As a type 1 diabetic who loves a good IPA, I often get asked how alcohol affects blood glucose. The answer I give is not what most would expect.
Alcohol does not equal Carbohydrates
Most people lump alcohol in with carbohydrates. They expect alcohol itself to act as sugar and raise blood glucose. Many alcoholic beverages contain carbohydrates and may raise blood glucose; however, alcohol itself is not a carbohydrate. Yes, alcohol is made from carbohydrates, but the process of fermentation converts sugar into ethyl alcohol and CO2, neither of which is a carbohydrate and therefore neither is metabolized by the body as a carbohydrate.
Alcohol is a completely different nutrient, although use of the word nutrient is controversial. Alcohol provides energy (7 kilocalories/gram); however, it performs no essential functions in the body. Basically we can get energy from it, but we don’t need it to function as we need fat, carbohydrates, and protein.
Takeaway: Your body doesn’t recognize the alcohol in your drink as carbohydrate molecules, so it sends it to a different location and down a different metabolic pathway.
How then is Alcohol broken down?
Alcohol mostly gets broken down in the liver. Our bodies cannot store alcohol in its original form, so it works very hard to rid itself of it and of the toxic intermediate of alcohol metabolism acetaldehyde. There a number of pathways, but the most common involves the two enzymes alcohol dehydrogenase and aldehyde dehydrogenase. Alcohol breakdown takes priority over the breakdown of carbohydrates, protein, and fat. Liver cells detoxify alcohol, and one of the end products acetate may be converted to Acetyl CoA and used primarily to synthesize fatty acids, which are then assembled into fats.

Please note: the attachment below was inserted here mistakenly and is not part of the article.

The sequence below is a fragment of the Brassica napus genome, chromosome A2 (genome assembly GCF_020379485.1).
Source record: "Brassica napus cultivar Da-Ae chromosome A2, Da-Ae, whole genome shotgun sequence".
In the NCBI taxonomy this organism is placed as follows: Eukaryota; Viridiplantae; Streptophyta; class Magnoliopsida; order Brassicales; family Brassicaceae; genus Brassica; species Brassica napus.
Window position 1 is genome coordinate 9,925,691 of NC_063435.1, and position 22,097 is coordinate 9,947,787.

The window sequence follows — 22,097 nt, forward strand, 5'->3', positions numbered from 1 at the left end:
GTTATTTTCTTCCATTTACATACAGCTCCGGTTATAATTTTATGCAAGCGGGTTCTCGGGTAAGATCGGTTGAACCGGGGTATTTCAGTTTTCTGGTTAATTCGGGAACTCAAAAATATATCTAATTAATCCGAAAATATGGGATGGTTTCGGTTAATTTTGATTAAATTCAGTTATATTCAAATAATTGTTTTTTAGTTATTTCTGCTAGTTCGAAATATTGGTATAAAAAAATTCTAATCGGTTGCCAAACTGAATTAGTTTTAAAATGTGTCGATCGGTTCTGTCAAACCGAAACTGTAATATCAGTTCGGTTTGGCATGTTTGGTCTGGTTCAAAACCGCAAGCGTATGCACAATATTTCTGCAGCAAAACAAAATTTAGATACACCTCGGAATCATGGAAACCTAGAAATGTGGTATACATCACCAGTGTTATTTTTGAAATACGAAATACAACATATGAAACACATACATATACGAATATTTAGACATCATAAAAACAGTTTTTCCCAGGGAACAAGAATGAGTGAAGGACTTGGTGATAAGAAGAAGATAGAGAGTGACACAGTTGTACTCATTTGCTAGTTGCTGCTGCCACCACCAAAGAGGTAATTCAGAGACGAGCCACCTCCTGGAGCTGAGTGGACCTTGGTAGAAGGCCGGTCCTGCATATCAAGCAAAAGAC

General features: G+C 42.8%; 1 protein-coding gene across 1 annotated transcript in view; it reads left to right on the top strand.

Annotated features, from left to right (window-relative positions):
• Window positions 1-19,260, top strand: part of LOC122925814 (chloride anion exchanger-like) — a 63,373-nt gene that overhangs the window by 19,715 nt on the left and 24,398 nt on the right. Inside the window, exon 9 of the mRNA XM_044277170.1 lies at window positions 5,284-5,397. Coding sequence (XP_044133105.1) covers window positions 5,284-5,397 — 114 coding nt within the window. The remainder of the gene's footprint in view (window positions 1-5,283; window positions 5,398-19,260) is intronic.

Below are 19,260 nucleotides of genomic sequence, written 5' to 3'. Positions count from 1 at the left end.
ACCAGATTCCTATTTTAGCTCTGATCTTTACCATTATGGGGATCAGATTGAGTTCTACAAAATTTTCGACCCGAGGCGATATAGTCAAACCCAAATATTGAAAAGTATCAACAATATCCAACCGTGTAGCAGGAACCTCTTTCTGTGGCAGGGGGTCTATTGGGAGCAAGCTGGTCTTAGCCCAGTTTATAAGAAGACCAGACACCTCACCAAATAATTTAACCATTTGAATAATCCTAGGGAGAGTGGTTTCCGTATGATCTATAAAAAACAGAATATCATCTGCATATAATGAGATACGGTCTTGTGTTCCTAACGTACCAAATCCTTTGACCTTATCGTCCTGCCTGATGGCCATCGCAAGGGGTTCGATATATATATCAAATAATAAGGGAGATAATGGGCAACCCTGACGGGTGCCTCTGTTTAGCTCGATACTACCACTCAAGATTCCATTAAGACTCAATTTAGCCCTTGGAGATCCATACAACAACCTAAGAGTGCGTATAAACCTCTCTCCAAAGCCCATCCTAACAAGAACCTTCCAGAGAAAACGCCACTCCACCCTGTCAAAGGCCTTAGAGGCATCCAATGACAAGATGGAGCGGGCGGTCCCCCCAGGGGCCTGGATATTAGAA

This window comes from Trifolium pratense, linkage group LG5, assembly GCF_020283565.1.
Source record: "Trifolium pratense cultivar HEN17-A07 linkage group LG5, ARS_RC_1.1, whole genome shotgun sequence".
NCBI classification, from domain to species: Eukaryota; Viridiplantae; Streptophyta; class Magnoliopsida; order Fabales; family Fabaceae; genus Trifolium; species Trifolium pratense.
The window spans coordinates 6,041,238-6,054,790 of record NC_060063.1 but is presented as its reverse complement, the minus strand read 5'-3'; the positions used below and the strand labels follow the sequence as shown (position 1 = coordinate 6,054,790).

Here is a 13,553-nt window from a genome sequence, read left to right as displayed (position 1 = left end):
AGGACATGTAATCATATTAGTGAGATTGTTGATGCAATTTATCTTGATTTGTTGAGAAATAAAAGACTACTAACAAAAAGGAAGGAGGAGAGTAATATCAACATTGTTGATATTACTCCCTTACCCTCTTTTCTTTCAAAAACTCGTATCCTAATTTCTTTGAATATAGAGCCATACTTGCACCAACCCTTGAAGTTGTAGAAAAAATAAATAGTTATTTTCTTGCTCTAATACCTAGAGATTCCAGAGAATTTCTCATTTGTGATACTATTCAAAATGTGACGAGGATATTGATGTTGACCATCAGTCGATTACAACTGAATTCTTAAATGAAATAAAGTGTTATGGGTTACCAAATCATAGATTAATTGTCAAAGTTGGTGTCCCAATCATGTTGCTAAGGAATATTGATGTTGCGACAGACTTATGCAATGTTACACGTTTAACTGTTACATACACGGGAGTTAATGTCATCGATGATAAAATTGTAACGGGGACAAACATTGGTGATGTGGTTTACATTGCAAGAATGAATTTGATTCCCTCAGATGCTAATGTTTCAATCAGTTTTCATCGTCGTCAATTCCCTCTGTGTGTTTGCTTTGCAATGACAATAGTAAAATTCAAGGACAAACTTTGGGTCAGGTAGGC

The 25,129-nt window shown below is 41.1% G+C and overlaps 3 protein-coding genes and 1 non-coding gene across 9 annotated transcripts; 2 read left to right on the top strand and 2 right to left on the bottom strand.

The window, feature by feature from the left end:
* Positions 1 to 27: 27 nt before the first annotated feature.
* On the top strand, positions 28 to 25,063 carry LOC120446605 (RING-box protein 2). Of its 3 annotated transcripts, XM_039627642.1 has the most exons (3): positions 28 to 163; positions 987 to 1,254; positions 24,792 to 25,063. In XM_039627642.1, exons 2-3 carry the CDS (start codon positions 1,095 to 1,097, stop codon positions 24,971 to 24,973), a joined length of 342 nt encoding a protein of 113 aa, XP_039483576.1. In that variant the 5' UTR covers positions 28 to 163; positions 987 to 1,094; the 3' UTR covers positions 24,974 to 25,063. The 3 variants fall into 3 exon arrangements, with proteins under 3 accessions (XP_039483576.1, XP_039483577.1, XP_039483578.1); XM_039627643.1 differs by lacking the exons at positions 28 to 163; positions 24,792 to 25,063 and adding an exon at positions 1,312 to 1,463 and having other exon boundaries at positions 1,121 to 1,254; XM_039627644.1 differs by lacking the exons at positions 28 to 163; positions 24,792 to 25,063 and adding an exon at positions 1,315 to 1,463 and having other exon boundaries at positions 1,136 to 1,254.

Alcohol and Blood Sugar
The effect of alcohol on blood sugar is complicated.
We’ve learned that alcohol differs from carbohydrates and so does not in itself cause blood glucose to spike. We’ve also mentioned that alcohol breakdown takes priority over the breakdown of other nutrients. Another thing to add is that heavy drinking suppresses gluconeogenesis (GNG), which is the body’s process of synthesizing glucose to maintain blood glucose levels and avoid dangerous hypoglycemia.
This means that people with diabetes should be wary, as it becomes more difficult to raise your blood sugar as you ingest more alcohol. Because your body focuses on breaking down alcohol over other nutrients you are also more likely to become hypoglycemic, if you drink on an empty stomach or post workout.
Hyperglycemia may also be a risk, as many alcoholic drinks are sweetened with juices and simple syrup.
Tips to Safe Drinking for the Type 1 Diabetic
That being said, there are a few ways to drink responsibly as a diabetic, and minimize the risks associated with alcoholic consumption.
- Make sure to check blood sugar before beginning to drink
- Don’t drink on an empty stomach
- Never drink alcohol when your blood sugar is low
- Always carry glucose
- Know what’s in your drink
- Beer and wine are better for blood sugar control
- Drink in moderation
- Don’t drink pre or during workout
What if you’re not Diabetic? Is hypoglycemia still a risk?
Hypoglycemia is still a risk, even if you are not a diabetic. Although it’s extremely rare, people without diabetes can become hypoglycemic if they drink excessively without having eaten for days or if they were to conduct extreme exercise under the influence.
Generally the advice is the same: be smart, be safe, and enjoy that IPA